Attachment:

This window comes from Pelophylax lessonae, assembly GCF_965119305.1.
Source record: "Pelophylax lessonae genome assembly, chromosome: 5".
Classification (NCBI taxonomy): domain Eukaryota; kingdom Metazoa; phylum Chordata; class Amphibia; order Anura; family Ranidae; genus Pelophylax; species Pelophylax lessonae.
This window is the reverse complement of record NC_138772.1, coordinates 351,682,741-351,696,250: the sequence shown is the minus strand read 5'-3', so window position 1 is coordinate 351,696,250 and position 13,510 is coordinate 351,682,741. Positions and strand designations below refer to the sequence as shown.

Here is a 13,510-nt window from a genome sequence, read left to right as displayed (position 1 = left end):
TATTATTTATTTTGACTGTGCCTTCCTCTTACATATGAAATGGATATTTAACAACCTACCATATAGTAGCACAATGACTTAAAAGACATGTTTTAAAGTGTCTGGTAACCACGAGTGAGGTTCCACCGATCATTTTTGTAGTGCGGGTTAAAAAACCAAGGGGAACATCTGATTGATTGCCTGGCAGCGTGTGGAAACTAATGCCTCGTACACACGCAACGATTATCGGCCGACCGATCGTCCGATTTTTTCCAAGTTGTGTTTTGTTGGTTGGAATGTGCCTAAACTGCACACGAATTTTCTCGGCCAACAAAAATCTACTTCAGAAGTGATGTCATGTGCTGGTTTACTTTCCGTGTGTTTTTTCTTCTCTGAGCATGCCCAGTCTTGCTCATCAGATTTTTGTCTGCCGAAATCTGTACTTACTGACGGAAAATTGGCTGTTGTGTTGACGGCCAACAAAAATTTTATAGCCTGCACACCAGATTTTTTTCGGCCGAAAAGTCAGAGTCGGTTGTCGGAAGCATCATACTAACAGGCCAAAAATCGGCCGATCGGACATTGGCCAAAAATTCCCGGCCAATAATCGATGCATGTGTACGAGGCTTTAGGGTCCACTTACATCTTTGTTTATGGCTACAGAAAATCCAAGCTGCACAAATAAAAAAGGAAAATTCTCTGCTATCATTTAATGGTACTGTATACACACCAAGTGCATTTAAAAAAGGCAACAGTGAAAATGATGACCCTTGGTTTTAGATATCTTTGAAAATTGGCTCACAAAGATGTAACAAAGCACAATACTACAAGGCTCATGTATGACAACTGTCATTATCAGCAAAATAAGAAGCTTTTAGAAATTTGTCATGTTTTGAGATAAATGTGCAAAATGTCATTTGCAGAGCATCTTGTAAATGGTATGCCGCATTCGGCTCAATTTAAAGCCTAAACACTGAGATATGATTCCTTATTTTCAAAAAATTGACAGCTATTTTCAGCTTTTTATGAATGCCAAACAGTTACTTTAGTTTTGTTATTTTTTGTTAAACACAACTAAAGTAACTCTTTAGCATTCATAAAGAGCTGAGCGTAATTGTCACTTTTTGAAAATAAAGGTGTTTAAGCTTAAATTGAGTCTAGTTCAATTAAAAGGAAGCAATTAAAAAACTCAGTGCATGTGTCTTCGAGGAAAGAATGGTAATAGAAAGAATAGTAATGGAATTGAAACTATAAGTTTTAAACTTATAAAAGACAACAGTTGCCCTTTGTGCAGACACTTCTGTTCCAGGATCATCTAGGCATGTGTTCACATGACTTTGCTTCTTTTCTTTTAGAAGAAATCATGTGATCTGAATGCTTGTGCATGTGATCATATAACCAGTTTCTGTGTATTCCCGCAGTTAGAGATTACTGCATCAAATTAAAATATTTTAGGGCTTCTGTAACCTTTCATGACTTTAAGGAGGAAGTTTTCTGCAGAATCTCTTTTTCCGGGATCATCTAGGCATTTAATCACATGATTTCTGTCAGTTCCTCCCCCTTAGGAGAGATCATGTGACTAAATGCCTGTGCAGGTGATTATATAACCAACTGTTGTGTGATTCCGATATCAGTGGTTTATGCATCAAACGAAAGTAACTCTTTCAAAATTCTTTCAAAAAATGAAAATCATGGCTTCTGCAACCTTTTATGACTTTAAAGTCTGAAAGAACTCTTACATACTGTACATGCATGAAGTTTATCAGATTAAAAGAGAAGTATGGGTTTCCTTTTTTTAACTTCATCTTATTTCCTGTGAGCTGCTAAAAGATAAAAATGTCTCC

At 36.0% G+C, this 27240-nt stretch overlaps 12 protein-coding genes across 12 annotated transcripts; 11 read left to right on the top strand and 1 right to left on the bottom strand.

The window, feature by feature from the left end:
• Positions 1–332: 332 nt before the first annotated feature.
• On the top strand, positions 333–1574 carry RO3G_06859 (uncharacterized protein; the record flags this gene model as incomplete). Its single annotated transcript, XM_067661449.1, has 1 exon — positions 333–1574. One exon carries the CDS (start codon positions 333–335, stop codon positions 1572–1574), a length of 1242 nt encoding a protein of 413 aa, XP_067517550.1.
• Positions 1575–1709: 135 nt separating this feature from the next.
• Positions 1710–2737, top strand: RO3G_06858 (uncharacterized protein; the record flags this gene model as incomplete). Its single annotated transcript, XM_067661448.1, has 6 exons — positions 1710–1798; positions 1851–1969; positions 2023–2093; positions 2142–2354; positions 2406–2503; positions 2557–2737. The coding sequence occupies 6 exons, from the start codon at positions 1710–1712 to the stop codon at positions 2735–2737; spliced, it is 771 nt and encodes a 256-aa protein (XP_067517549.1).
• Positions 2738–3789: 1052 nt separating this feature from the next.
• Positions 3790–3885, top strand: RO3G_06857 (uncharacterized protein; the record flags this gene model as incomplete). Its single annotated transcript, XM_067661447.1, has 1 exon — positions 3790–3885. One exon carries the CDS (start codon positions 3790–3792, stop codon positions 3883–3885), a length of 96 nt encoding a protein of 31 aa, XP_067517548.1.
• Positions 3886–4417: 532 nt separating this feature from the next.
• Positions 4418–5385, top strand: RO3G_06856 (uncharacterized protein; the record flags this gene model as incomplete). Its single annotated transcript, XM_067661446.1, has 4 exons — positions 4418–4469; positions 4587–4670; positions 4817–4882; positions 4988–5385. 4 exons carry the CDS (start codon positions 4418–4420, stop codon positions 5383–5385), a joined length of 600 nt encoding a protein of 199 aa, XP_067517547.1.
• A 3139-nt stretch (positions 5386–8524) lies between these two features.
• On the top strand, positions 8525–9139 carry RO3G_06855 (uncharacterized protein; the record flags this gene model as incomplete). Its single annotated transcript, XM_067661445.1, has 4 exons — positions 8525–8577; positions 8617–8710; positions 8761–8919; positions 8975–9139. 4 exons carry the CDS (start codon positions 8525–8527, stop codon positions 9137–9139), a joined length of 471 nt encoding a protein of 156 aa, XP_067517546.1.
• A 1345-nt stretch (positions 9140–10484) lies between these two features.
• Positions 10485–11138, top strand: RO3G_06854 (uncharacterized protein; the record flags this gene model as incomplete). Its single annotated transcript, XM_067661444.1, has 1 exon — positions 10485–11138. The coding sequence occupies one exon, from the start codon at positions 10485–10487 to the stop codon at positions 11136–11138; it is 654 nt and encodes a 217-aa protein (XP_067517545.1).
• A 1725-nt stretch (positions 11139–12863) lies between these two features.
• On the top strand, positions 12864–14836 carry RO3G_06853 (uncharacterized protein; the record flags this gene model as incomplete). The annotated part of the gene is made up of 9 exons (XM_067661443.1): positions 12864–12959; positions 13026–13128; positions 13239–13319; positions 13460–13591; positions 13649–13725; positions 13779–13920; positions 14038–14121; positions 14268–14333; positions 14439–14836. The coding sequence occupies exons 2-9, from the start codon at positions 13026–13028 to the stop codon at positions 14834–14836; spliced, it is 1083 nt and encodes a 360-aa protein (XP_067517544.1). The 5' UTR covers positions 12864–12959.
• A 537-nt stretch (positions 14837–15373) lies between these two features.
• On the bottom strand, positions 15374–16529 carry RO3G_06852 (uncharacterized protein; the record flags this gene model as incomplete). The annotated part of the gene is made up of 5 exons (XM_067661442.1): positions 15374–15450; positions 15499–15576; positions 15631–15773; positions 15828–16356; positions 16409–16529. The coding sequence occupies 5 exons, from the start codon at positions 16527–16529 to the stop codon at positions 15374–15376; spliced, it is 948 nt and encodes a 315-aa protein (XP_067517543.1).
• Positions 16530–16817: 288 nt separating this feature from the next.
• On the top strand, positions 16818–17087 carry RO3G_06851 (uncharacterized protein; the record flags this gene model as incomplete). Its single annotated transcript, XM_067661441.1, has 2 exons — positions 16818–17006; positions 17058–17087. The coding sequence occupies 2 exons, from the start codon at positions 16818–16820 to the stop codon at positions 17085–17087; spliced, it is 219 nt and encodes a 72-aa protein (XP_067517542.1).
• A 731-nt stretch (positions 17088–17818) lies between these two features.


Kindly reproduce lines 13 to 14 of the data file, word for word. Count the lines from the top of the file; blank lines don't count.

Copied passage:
• Positions 2738–3789: 1052 nt separating this feature from the next.
• Positions 3790–3885, top strand: RO3G_06857 (uncharacterized protein; the record flags this gene model as incomplete). Its single annotated transcript, XM_067661447.1, has 1 exon — positions 3790–3885. One exon carries the CDS (start codon positions 3790–3792, stop codon positions 3883–3885), a length of 96 nt encoding a protein of 31 aa, XP_067517548.1.